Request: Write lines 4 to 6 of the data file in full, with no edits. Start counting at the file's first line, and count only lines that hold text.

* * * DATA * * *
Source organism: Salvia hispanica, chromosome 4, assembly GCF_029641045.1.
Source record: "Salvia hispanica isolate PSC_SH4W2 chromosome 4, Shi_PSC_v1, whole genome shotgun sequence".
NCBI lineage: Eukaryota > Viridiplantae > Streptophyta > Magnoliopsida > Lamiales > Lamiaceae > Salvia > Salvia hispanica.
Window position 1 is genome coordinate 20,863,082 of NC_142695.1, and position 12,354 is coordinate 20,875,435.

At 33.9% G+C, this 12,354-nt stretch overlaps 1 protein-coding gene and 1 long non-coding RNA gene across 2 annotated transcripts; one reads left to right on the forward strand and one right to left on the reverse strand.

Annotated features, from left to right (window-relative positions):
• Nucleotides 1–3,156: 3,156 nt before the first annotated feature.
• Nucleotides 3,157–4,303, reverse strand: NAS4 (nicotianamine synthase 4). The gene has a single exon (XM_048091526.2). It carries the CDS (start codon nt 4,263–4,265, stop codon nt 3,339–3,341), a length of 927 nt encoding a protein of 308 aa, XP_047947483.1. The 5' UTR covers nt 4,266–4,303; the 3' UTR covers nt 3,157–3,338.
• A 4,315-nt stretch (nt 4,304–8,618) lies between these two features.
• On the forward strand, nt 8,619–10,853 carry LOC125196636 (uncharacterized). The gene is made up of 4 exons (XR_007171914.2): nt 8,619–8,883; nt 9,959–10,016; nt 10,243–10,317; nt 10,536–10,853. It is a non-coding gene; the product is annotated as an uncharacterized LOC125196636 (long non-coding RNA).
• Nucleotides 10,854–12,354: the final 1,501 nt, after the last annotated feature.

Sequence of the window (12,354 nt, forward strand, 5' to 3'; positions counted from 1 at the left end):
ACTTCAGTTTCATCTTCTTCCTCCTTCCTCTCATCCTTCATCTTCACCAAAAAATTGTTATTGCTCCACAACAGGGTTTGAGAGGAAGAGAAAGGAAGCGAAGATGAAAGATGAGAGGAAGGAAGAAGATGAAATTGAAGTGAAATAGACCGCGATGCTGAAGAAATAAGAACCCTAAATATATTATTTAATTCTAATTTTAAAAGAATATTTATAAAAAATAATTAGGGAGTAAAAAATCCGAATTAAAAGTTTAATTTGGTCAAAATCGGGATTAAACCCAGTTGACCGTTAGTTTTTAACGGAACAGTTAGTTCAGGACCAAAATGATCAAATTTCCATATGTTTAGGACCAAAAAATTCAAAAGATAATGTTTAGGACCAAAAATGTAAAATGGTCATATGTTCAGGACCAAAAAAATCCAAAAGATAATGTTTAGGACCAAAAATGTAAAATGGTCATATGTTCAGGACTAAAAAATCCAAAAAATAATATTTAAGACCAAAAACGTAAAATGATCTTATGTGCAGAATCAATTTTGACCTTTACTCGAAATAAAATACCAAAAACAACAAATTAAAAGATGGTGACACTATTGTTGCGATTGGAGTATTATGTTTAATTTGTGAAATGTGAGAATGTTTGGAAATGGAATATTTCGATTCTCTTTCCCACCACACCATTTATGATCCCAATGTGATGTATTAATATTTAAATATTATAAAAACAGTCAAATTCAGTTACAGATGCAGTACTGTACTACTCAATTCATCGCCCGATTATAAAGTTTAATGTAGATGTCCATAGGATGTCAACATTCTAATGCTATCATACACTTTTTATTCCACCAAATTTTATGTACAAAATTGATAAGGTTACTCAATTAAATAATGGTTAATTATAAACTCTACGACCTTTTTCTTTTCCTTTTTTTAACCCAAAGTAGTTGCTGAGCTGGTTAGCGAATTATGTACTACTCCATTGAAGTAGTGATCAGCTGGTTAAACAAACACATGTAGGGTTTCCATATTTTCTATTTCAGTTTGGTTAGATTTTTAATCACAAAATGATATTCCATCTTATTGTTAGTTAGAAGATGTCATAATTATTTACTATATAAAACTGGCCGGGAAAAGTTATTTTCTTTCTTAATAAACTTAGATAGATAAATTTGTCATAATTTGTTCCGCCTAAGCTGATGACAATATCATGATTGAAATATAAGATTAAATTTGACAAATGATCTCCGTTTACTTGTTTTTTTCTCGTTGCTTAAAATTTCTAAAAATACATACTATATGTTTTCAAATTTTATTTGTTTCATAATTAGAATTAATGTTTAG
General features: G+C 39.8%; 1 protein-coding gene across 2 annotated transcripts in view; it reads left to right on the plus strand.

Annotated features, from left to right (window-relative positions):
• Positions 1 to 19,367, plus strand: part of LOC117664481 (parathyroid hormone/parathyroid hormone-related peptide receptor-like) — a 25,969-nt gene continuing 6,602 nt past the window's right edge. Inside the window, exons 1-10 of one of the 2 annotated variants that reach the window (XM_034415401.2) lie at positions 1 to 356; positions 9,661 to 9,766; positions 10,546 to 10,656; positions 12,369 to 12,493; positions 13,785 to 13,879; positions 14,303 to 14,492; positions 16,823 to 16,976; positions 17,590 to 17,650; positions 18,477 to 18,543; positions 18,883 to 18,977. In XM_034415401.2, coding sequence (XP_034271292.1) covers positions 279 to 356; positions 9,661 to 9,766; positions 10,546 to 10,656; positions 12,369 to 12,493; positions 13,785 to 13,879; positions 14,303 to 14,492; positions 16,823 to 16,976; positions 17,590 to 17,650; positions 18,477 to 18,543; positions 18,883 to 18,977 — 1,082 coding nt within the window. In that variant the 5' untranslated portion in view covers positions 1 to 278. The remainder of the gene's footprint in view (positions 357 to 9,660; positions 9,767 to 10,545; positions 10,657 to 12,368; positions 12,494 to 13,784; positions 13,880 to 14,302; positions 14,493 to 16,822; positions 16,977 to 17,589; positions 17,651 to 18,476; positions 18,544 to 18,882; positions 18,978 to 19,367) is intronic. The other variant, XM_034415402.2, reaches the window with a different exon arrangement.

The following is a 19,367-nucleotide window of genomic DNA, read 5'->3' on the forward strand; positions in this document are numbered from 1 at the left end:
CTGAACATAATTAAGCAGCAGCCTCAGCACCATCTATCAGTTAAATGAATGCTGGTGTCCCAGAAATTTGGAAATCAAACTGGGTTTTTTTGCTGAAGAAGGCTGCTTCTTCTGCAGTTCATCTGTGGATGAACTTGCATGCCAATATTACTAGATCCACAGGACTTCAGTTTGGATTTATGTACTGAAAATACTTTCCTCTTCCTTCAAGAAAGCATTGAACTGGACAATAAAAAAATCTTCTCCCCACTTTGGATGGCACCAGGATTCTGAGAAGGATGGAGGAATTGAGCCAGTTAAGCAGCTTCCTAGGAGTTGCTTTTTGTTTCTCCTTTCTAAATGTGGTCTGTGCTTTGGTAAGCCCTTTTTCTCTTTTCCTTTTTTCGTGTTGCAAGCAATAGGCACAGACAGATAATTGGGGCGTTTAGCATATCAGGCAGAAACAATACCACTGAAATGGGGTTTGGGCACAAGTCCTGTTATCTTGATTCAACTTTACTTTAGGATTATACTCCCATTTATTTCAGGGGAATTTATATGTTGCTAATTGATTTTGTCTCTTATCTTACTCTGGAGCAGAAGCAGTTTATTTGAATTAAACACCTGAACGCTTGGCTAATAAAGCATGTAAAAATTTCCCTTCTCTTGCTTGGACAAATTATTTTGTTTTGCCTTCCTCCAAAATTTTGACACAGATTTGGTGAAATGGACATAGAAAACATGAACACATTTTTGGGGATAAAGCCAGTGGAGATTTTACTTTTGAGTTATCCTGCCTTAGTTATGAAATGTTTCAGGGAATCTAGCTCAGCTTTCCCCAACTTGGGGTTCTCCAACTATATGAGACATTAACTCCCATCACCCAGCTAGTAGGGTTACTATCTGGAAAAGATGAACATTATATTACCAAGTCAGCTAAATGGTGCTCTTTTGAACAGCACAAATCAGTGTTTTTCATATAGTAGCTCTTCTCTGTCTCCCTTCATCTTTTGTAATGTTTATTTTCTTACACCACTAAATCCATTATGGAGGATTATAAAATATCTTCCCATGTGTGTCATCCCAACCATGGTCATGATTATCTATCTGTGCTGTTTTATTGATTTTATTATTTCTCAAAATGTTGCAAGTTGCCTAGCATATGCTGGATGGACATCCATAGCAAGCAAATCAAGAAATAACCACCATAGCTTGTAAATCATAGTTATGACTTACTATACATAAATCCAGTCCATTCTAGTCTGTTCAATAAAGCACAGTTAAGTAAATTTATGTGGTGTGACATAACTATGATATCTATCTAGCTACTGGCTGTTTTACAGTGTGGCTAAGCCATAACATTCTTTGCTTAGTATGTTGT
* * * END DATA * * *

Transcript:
Window position 1 is genome coordinate 20,863,082 of NC_142695.1, and position 12,354 is coordinate 20,875,435.

At 33.9% G+C, this 12,354-nt stretch overlaps 1 protein-coding gene and 1 long non-coding RNA gene across 2 annotated transcripts; one reads left to right on the forward strand and one right to left on the reverse strand.

Annotated features, from left to right (window-relative positions):